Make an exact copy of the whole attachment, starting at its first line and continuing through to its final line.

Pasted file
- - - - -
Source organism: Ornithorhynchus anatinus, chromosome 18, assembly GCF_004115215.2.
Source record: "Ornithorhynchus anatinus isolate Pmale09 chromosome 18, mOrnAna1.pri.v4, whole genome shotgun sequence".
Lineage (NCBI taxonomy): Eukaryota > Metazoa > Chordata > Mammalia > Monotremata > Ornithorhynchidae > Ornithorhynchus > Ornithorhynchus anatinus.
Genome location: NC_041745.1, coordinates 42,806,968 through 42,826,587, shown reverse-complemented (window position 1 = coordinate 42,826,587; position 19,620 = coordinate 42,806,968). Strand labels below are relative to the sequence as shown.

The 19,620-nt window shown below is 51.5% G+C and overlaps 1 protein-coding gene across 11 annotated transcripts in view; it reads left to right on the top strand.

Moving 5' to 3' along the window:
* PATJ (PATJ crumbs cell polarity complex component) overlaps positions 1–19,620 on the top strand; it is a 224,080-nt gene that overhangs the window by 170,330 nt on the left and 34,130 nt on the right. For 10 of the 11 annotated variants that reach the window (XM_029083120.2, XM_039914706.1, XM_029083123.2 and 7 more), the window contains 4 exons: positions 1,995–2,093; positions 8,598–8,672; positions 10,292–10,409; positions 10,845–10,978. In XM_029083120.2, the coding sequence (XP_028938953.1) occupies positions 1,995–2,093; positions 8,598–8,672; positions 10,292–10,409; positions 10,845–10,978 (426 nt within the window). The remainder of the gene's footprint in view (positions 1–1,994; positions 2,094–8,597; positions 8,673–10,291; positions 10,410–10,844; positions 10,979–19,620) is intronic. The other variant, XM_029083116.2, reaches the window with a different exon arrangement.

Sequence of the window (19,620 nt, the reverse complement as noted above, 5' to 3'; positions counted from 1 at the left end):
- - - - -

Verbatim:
Source organism: Ornithorhynchus anatinus, chromosome 18, assembly GCF_004115215.2.
Source record: "Ornithorhynchus anatinus isolate Pmale09 chromosome 18, mOrnAna1.pri.v4, whole genome shotgun sequence".
Lineage (NCBI taxonomy): Eukaryota > Metazoa > Chordata > Mammalia > Monotremata > Ornithorhynchidae > Ornithorhynchus > Ornithorhynchus anatinus.
Genome location: NC_041745.1, coordinates 42,806,968 through 42,826,587, shown reverse-complemented (window position 1 = coordinate 42,826,587; position 19,620 = coordinate 42,806,968). Strand labels below are relative to the sequence as shown.

The 19,620-nt window shown below is 51.5% G+C and overlaps 1 protein-coding gene across 11 annotated transcripts in view; it reads left to right on the top strand.

Moving 5' to 3' along the window:
* PATJ (PATJ crumbs cell polarity complex component) overlaps positions 1–19,620 on the top strand; it is a 224,080-nt gene that overhangs the window by 170,330 nt on the left and 34,130 nt on the right. For 10 of the 11 annotated variants that reach the window (XM_029083120.2, XM_039914706.1, XM_029083123.2 and 7 more), the window contains 4 exons: positions 1,995–2,093; positions 8,598–8,672; positions 10,292–10,409; positions 10,845–10,978. In XM_029083120.2, the coding sequence (XP_028938953.1) occupies positions 1,995–2,093; positions 8,598–8,672; positions 10,292–10,409; positions 10,845–10,978 (426 nt within the window). The remainder of the gene's footprint in view (positions 1–1,994; positions 2,094–8,597; positions 8,673–10,291; positions 10,410–10,844; positions 10,979–19,620) is intronic. The other variant, XM_029083116.2, reaches the window with a different exon arrangement.

Sequence of the window (19,620 nt, the reverse complement as noted above, 5' to 3'; positions counted from 1 at the left end):